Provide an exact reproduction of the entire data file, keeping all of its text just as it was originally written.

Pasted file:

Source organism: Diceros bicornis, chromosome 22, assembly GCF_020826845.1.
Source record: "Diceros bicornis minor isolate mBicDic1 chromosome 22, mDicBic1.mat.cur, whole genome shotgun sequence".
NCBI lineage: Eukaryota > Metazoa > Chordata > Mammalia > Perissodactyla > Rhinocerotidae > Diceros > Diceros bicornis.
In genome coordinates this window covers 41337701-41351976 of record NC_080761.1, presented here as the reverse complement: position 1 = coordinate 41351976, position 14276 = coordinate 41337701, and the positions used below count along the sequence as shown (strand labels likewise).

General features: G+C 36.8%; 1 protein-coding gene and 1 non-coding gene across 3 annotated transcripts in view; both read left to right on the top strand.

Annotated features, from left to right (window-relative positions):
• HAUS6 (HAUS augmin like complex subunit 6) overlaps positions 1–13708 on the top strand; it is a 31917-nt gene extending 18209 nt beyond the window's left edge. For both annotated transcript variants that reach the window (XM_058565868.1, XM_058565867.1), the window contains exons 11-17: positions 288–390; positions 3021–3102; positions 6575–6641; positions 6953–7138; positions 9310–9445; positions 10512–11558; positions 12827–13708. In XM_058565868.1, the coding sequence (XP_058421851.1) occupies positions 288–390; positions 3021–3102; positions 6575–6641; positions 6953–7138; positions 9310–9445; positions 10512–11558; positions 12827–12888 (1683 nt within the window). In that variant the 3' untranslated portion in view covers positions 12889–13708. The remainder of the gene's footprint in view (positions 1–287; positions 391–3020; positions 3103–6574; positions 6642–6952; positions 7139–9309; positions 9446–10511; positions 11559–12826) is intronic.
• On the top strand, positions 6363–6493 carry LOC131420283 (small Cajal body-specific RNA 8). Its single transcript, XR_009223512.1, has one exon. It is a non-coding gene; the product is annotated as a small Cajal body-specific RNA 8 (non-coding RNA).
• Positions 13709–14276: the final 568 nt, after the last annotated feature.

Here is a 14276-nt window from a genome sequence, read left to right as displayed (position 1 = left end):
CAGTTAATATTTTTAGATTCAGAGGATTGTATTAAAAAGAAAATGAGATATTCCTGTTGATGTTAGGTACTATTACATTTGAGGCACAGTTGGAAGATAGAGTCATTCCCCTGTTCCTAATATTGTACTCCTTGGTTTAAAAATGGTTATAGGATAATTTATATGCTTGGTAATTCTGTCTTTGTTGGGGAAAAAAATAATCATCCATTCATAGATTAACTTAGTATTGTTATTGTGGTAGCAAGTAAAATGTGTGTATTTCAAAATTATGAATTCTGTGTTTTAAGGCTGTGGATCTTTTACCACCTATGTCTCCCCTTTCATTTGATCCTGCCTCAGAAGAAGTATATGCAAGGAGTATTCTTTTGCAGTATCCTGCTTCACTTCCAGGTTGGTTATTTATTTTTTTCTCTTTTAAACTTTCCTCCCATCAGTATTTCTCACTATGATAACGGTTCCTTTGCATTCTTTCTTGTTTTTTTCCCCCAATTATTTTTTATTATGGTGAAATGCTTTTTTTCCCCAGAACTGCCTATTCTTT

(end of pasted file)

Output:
Source organism: Diceros bicornis, chromosome 22, assembly GCF_020826845.1.
Source record: "Diceros bicornis minor isolate mBicDic1 chromosome 22, mDicBic1.mat.cur, whole genome shotgun sequence".
NCBI lineage: Eukaryota > Metazoa > Chordata > Mammalia > Perissodactyla > Rhinocerotidae > Diceros > Diceros bicornis.
In genome coordinates this window covers 41337701-41351976 of record NC_080761.1, presented here as the reverse complement: position 1 = coordinate 41351976, position 14276 = coordinate 41337701, and the positions used below count along the sequence as shown (strand labels likewise).

General features: G+C 36.8%; 1 protein-coding gene and 1 non-coding gene across 3 annotated transcripts in view; both read left to right on the top strand.

Annotated features, from left to right (window-relative positions):
• HAUS6 (HAUS augmin like complex subunit 6) overlaps positions 1–13708 on the top strand; it is a 31917-nt gene extending 18209 nt beyond the window's left edge. For both annotated transcript variants that reach the window (XM_058565868.1, XM_058565867.1), the window contains exons 11-17: positions 288–390; positions 3021–3102; positions 6575–6641; positions 6953–7138; positions 9310–9445; positions 10512–11558; positions 12827–13708. In XM_058565868.1, the coding sequence (XP_058421851.1) occupies positions 288–390; positions 3021–3102; positions 6575–6641; positions 6953–7138; positions 9310–9445; positions 10512–11558; positions 12827–12888 (1683 nt within the window). In that variant the 3' untranslated portion in view covers positions 12889–13708. The remainder of the gene's footprint in view (positions 1–287; positions 391–3020; positions 3103–6574; positions 6642–6952; positions 7139–9309; positions 9446–10511; positions 11559–12826) is intronic.
• On the top strand, positions 6363–6493 carry LOC131420283 (small Cajal body-specific RNA 8). Its single transcript, XR_009223512.1, has one exon. It is a non-coding gene; the product is annotated as a small Cajal body-specific RNA 8 (non-coding RNA).
• Positions 13709–14276: the final 568 nt, after the last annotated feature.

Here is a 14276-nt window from a genome sequence, read left to right as displayed (position 1 = left end):
CAGTTAATATTTTTAGATTCAGAGGATTGTATTAAAAAGAAAATGAGATATTCCTGTTGATGTTAGGTACTATTACATTTGAGGCACAGTTGGAAGATAGAGTCATTCCCCTGTTCCTAATATTGTACTCCTTGGTTTAAAAATGGTTATAGGATAATTTATATGCTTGGTAATTCTGTCTTTGTTGGGGAAAAAAATAATCATCCATTCATAGATTAACTTAGTATTGTTATTGTGGTAGCAAGTAAAATGTGTGTATTTCAAAATTATGAATTCTGTGTTTTAAGGCTGTGGATCTTTTACCACCTATGTCTCCCCTTTCATTTGATCCTGCCTCAGAAGAAGTATATGCAAGGAGTATTCTTTTGCAGTATCCTGCTTCACTTCCAGGTTGGTTATTTATTTTTTTCTCTTTTAAACTTTCCTCCCATCAGTATTTCTCACTATGATAACGGTTCCTTTGCATTCTTTCTTGTTTTTTTCCCCCAATTATTTTTTATTATGGTGAAATGCTTTTTTTCCCCAGAACTGCCTATTCTTT